“Epidemics are like signposts from which the statesman of stature can read that a disturbance has occurred in the development of his nation–that not even careless politics can overlook.”-Dr. Rudolf Virchow, 1848 (Paul R. Epstein, n.p.)
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The first country in the world to discover HIV is the United States of America. This epidemic disease was come to the front in 1981, with its disastrous effects and spread. From 1981 till 2005 it has been spreading tremendously that now over half a million people have been affected and died from this disease in America. The current research showed that still there are one million people spending live with this horrible disease and a number of people among them are unaware of the infection growing up in their bodies which can be more disastrous for normal people if these infected people get married and have partners. (Bonita de Boer, n.p.).
How HIV is affecting the inner cities and suburban in America?
This disease in the US affects all parts, places, and sort of people, no matter rich or poor, men or women, even children inheriting it from their parents, black or white, etc. At the beginning of its spread, the most generally affected people were from the sort of group; drug injectors, hemophiliacs and Haitians, etc. With the passage of time HIV is being a serious problem and is spreading vastly between gays, bisexual men, heterosexual African Americans, and Latinos. (Bonita de Boer, n.p).
The disease is not only growing according to different groups and their characteristics but also with regard to geographical locations and areas. HIV was earlier considered in the US as a disease among gays majority on the eastern and western coast but now it has been influenced the Black and Latinos living on the southern coasts. (Bonita de Boer, n.p). The darkest side of this disease is that its affected person is extremely demoralized and humiliated socially. People try to stay away from them, look down upon them and isolate them from social gatherings and even daily matters. This is what has been observed in even large cities in the US.
How HIV is affecting the blacks, whites, and Hispanic communities?
In the US the blacks are nine times more affected by HIV than whites. Although if we take a look at the population proportion of Africans in America its just 13% but on the other hand if we consider the AIDS population almost 39% of the effects since 2001 are blacks. Generally, HIV infection in blacks starts from sexual contact. The 2003 report showed that 75% of men and 22% of black women were suffering from this disease due to heterosexual contact, while 47% of men were reported for being infected through men-to-men relations and 22%-23% of men, as well as women, were suffering from the disease due to drug injections. The spread of HIV in blacks is not only limited to civilians but also it is widely found in prisoners. Research reveals that at the end of 2003 nearly 700,000 people were residing in adult jails in the US. (Kim M. Blankenship, PhD, Amy B. Smoyer, MSW, MPA, Sarah J. Bray, JD, and Kristin Mattocks, Ph.D., n.p.)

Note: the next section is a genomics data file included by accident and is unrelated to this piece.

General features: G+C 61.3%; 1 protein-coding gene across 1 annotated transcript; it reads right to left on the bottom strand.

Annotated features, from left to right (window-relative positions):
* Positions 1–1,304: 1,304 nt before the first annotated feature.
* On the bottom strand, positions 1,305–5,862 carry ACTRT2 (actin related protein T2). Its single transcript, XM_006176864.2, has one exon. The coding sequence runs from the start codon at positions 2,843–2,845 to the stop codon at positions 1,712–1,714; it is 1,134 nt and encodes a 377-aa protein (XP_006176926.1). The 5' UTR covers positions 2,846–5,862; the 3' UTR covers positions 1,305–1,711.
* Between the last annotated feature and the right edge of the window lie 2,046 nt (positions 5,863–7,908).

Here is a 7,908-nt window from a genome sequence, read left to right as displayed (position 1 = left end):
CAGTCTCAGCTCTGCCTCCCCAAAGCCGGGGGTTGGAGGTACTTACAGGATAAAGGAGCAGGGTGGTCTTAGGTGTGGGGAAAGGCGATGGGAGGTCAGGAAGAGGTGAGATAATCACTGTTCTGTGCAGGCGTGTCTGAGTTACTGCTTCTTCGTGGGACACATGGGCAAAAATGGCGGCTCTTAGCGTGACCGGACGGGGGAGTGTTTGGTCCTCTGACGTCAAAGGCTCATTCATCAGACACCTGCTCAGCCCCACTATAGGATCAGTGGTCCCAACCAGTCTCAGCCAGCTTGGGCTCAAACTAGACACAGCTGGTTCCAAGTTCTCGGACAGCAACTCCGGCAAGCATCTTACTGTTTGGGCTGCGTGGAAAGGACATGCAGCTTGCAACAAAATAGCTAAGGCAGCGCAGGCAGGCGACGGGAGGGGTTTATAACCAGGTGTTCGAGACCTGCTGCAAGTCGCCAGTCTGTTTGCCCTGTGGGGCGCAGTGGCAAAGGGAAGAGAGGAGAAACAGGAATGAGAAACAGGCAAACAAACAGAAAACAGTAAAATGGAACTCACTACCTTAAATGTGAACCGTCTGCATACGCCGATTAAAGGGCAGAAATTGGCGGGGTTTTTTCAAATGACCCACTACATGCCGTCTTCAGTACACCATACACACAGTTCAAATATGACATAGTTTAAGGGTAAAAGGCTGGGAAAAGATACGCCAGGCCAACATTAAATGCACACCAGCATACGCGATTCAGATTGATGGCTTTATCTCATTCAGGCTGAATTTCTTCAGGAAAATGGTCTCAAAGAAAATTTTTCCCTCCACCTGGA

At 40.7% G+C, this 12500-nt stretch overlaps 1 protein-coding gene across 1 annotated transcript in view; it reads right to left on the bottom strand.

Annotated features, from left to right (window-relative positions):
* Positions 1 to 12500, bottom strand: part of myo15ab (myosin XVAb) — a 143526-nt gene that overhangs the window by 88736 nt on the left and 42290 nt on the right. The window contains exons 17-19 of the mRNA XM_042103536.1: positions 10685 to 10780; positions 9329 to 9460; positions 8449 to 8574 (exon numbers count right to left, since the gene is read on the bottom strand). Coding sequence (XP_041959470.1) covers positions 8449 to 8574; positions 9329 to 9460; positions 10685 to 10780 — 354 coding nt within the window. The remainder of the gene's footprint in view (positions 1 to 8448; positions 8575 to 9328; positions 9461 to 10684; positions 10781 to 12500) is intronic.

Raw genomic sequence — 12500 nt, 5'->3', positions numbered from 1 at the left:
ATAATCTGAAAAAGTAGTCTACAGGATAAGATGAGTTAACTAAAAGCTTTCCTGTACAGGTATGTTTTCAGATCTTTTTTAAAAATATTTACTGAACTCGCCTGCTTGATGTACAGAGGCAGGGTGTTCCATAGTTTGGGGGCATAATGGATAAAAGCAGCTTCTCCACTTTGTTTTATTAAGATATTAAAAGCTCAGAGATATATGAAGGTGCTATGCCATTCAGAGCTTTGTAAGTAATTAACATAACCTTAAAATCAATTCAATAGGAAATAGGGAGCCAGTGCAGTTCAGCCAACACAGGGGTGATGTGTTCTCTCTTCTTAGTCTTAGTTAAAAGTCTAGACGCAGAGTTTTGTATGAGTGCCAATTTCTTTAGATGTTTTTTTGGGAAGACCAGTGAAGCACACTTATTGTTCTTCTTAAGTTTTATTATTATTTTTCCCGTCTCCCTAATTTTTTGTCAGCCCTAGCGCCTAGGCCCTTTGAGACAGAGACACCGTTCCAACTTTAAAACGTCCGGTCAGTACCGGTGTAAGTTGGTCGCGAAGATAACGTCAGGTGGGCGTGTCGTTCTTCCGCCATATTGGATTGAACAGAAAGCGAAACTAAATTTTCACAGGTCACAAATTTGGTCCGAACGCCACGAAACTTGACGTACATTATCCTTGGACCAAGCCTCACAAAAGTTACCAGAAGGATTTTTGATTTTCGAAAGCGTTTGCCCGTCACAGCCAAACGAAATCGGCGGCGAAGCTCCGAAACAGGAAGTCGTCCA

HIV infection is equally found in black women residing in the US. The recent statistics, which was revealed in 2007 showed that 27% of the HIV cases came to the front, were of black women, however in 2003 28% of women HIV cases were reported and the majority of the affected were non-Hispanic black group women. Moving ahead to the year 2004 statistics showed that the HIV infected were blacks, 10 times more than whites and three times more than Hispanics. (HIV and Black Women, n.p.)
After taking a peer review on how and with what percentage HIV is affecting blacks and Hispanics in the US let us find out, what are its impacts on whites and Central Americans. To the Latino/Hispanic community, the most worrying menace is HIV and is the fourth major cause of people in this area. ( Center for disease control and protection, n.p.)
Based on data from 33 states with long-term, confidential name-based HIV reporting. (Center for disease control and protection, n.p.)
What can our society do to change the growing number of HIV affect ed?